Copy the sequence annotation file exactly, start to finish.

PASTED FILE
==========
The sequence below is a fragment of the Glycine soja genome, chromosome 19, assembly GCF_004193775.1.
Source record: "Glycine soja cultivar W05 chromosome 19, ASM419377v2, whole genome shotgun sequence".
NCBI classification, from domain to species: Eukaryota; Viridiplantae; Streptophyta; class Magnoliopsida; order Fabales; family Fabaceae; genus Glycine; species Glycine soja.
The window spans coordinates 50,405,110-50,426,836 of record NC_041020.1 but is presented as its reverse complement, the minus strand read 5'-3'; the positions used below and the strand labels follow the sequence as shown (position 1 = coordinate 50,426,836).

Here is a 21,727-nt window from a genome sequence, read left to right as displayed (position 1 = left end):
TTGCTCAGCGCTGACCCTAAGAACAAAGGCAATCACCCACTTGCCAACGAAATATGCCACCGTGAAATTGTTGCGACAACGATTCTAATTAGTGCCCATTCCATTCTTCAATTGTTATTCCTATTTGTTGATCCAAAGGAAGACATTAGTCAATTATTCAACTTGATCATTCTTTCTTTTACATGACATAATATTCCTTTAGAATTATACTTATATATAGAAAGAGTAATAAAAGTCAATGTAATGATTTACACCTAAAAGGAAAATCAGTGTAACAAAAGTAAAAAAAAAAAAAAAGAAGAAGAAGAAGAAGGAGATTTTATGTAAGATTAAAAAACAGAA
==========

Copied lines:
The sequence below is a fragment of the Glycine soja genome, chromosome 19, assembly GCF_004193775.1.
Source record: "Glycine soja cultivar W05 chromosome 19, ASM419377v2, whole genome shotgun sequence".
NCBI classification, from domain to species: Eukaryota; Viridiplantae; Streptophyta; class Magnoliopsida; order Fabales; family Fabaceae; genus Glycine; species Glycine soja.
The window spans coordinates 50,405,110-50,426,836 of record NC_041020.1 but is presented as its reverse complement, the minus strand read 5'-3'; the positions used below and the strand labels follow the sequence as shown (position 1 = coordinate 50,426,836).

Here is a 21,727-nt window from a genome sequence, read left to right as displayed (position 1 = left end):
TTGCTCAGCGCTGACCCTAAGAACAAAGGCAATCACCCACTTGCCAACGAAATATGCCACCGTGAAATTGTTGCGACAACGATTCTAATTAGTGCCCATTCCATTCTTCAATTGTTATTCCTATTTGTTGATCCAAAGGAAGACATTAGTCAATTATTCAACTTGATCATTCTTTCTTTTACATGACATAATATTCCTTTAGAATTATACTTATATATAGAAAGAGTAATAAAAGTCAATGTAATGATTTACACCTAAAAGGAAAATCAGTGTAACAAAAGTAAAAAAAAAAAAAAAGAAGAAGAAGAAGAAGGAGATTTTATGTAAGATTAAAAAACAGAA